And the Wild Bunch’s debut (only) release from early 1988 – by which time they’d actually broken up. This (the B side) helped establish a brief Bristol tradition of messing heavily with Dionne Warwick tunes (see further below):

That record wasn’t the first to feature The Wild Bunch name. Late in 1987 this remix of Eric B & Rakim’s Move The Crowd was quite a club hit in the UK. The record’s originators back in the USA however were mostly bemused and disgruntled by it apparently – as they were with all the UK remixes of their work. As much as I rate EB&R, they were wrong. I love it:

A Bristol style was identifiable when the next local release arrived, via Smith & Mighty,  who ran the Three Stripe Sound System . On their own label, also called Three Stripe, the song they named Anyone was – of course – Anyone Who Had A Heart, the Bacharach& David tune, featuring the vocals of  someone (who had a great voice, although it’s what Smith & Mighty did with it that matters more) called Jackie Jackson, and once again we have a Steve Haly video.

The noise had begun to filter beyond the westlands and, indeed, this was quite the anthem for a moment at The Siren in far distant Auckland:

Smith and Mighty followed that with yet another Dionne Warwick / Bacharach & David cover, this time it was Walk On By (and it was the last – Message to Michael or Trains & Boats & Planes seem to have not appealed). What this video (which is not original BTW) lacks in video quality it makes up for in the almost perfect way it syncs the cover vocal with old footage of Dionne herself:

For at least two years, this version of Walk On By was the very last song of the night at The Siren and then Box.

The sound that Massive Attack – who’d spun off from The Wild Bunch – would wrap around the planet in the early 1990s was increasingly developed by now, and here they are with their debut single Any Love, produced by Smith & Mighty and featuring a young Bristol singer, Carlton – who we will get to – on very distinctive post-Smokey vox. It’s uber raw and quite wonderful – and as far as I know this version (it was later re-recorded) of the song has never been on CD or legally reissued in any form:

And another band from Bristol who benefited from the Smith & Mighty touch, this is Fresh 4 (who included future drum’n'bass superstar Krust amongst their number) covering Rose Royce’s Wishing On A Star – into the UK top ten, the very first of the new Bristol sound system bands to do so. And another Steve Haly clip:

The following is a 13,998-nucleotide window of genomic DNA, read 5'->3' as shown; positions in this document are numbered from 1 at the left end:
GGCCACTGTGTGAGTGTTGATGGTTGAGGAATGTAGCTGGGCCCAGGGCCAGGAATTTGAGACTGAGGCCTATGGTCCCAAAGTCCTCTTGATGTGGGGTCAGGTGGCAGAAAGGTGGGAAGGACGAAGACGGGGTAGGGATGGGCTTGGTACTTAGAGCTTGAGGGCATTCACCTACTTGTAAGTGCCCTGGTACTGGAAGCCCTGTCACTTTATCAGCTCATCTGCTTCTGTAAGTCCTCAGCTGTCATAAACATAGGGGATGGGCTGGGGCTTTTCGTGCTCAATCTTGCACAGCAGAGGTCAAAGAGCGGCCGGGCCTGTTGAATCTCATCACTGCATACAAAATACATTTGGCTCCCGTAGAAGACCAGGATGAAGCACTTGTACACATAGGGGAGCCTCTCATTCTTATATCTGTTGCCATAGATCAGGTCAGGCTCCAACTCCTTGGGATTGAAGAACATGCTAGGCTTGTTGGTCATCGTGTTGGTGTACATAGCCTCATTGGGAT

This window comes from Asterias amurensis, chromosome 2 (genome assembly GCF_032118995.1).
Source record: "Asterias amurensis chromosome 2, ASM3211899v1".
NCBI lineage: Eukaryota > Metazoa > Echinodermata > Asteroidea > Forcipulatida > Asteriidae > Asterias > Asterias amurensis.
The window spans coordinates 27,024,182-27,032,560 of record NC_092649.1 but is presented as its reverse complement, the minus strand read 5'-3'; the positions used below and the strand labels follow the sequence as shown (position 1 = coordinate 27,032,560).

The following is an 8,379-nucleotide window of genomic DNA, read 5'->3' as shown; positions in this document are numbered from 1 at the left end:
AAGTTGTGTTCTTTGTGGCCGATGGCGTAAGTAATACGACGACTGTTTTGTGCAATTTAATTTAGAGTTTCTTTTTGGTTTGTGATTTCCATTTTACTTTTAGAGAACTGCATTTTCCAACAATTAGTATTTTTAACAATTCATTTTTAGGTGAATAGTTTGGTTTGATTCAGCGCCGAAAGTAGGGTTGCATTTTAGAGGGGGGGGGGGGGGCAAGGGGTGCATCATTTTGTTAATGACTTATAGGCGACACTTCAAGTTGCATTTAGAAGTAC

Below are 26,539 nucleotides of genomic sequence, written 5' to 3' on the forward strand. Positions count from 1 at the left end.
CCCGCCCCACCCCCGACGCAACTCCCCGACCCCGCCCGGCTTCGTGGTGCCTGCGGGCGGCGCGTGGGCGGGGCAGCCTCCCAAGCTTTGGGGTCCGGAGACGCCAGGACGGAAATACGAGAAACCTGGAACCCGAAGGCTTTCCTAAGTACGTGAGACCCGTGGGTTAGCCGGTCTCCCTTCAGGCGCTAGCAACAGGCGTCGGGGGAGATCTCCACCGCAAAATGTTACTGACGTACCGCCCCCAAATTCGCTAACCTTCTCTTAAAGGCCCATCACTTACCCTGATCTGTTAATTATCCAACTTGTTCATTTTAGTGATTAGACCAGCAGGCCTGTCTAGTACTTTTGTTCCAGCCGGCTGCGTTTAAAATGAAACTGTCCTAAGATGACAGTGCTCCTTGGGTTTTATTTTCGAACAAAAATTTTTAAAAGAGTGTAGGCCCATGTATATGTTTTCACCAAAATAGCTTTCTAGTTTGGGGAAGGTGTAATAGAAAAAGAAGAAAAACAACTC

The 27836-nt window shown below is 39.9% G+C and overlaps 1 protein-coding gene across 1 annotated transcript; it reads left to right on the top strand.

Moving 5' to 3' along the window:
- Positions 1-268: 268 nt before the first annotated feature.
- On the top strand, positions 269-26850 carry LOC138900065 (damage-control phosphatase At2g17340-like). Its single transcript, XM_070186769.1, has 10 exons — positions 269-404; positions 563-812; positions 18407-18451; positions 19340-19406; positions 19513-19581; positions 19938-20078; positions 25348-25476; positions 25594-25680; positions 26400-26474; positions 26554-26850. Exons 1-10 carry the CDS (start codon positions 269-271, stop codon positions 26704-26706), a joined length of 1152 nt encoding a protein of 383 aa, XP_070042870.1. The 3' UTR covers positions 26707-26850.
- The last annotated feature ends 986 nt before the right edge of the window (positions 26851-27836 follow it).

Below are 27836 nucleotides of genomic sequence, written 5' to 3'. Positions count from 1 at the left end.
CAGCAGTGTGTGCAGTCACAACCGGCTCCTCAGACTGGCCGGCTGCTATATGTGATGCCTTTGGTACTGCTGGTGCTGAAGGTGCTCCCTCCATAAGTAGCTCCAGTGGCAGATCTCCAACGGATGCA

Smith & Mighty signed their Three Stripe label to London Records in 1990 and with it went Carlton. His album, The Call Is Strong, was the only long player issued on the label and remains a lost underground absolute classic. Much of the album was recorded in ’89 and ’90 and – given that the sound that Massive Attack produced on their first long player was obviously heavily indebted to M&S’ early work – there has to be a chicken/egg question here. Either way, it’s a formative and now lost British soul landmark – mostly thanks to London’s completely inept handling of its release – awaiting a Japanese 180 gram repress and the noisy acclaim it really deserves.

Do You Dream was the first single, and it’s – yep – another Haley clip:

The second single was the silky-slick Cool With Nature, although as far as I know there was no video (there were no more and you’d be allowed a pass for not knowing the album even existed in 1990 – given the huge Massive Attack success at the time it’s both bizarre and unforgivable). This single was, however, to the best of my knowledge, the first record to use the term Drum & Bass:

Three Stripe thereafter was just a vehicle for Smith & Mighty, with the 1992 Stepper’s Delight EP (a huge Box floorfiller):

And the less convincing 1994 Ashford & Simpson cover, Remember Me (the original non-Frankie Foncett mix is way better but MIA on YouTube):

Thereafter the label was killed off. Smith & Mighty made a couple of harder breakbeat records including an album (Bass Is Maternal), and Massive Attack increasingly lost their way after the third album. Nellee Hooper produced Madonna and U2 – and Tricky is Tricky although mostly nobody notices anymore.

But – really – if you ask anyone who really knows – Smith & Mighty defined the Bristol Sound.

In the first and second decade of the 20oos Rob Smith could still be found in Bristol making rather ace records, mostly as RSD.

Kingfisher (from 2007):

Good Energy (from 2009):

Bristol Archives Records have just issued a Three Stripe compilation, of the recordings up to 1990 (no Carlton album yet, sorry). Oddly, it’s on vinyl and CD only on Bandcamp, or via iTunes.


And for absolutely no reason at all, here’s Shut Up & Dance live in 1990: